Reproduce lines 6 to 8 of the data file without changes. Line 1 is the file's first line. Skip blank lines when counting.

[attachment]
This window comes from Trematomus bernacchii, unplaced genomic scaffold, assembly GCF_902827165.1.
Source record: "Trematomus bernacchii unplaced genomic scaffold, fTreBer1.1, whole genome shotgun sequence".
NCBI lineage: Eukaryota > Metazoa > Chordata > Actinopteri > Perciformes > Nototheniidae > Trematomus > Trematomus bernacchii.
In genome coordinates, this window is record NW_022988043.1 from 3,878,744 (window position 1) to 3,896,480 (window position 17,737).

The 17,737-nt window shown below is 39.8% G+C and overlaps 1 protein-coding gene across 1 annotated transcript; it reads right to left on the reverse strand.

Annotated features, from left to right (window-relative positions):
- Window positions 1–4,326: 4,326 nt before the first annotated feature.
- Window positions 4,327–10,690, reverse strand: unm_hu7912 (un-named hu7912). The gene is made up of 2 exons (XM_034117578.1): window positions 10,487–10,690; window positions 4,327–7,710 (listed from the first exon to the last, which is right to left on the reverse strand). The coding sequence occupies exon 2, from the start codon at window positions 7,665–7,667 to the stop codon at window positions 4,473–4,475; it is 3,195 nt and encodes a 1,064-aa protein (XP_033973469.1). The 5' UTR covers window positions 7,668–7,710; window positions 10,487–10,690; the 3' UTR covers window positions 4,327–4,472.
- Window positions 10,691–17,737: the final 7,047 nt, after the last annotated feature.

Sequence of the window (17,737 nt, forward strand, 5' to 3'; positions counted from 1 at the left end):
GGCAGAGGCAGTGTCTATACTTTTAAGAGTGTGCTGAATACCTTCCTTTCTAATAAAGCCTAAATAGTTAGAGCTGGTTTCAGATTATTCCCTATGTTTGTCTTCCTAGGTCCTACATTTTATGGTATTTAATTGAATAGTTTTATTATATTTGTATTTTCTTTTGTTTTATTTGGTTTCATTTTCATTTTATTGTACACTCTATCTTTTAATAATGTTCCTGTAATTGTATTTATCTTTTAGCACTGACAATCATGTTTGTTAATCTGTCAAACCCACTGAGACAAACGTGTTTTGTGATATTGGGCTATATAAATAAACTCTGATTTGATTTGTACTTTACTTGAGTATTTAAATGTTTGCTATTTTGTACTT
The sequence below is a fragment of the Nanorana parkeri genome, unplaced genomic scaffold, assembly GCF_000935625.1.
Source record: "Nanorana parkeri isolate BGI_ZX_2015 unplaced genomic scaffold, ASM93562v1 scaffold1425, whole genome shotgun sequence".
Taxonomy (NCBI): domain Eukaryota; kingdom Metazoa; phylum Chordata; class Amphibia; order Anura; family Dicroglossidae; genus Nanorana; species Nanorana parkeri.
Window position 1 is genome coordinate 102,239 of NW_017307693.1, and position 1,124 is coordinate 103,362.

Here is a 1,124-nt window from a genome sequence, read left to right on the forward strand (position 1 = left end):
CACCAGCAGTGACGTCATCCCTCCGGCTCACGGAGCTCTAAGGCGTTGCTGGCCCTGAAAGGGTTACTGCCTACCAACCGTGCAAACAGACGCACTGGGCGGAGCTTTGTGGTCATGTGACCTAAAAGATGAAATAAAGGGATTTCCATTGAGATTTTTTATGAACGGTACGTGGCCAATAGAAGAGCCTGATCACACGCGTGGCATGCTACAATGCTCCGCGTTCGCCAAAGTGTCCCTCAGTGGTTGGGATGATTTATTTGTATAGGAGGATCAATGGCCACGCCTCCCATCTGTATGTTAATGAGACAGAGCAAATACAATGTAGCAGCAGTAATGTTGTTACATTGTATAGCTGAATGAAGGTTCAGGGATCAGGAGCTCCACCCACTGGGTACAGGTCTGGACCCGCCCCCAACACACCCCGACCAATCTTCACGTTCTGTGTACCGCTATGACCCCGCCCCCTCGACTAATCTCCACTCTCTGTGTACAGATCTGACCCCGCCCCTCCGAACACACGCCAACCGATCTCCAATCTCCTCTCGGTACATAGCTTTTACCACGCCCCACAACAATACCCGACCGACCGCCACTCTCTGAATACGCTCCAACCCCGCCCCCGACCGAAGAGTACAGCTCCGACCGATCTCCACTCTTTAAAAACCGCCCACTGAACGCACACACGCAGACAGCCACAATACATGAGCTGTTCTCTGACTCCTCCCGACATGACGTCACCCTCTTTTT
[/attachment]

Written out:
Annotated features, from left to right (window-relative positions):
- Window positions 1–4,326: 4,326 nt before the first annotated feature.
- Window positions 4,327–10,690, reverse strand: unm_hu7912 (un-named hu7912). The gene is made up of 2 exons (XM_034117578.1): window positions 10,487–10,690; window positions 4,327–7,710 (listed from the first exon to the last, which is right to left on the reverse strand). The coding sequence occupies exon 2, from the start codon at window positions 7,665–7,667 to the stop codon at window positions 4,473–4,475; it is 3,195 nt and encodes a 1,064-aa protein (XP_033973469.1). The 5' UTR covers window positions 7,668–7,710; window positions 10,487–10,690; the 3' UTR covers window positions 4,327–4,472.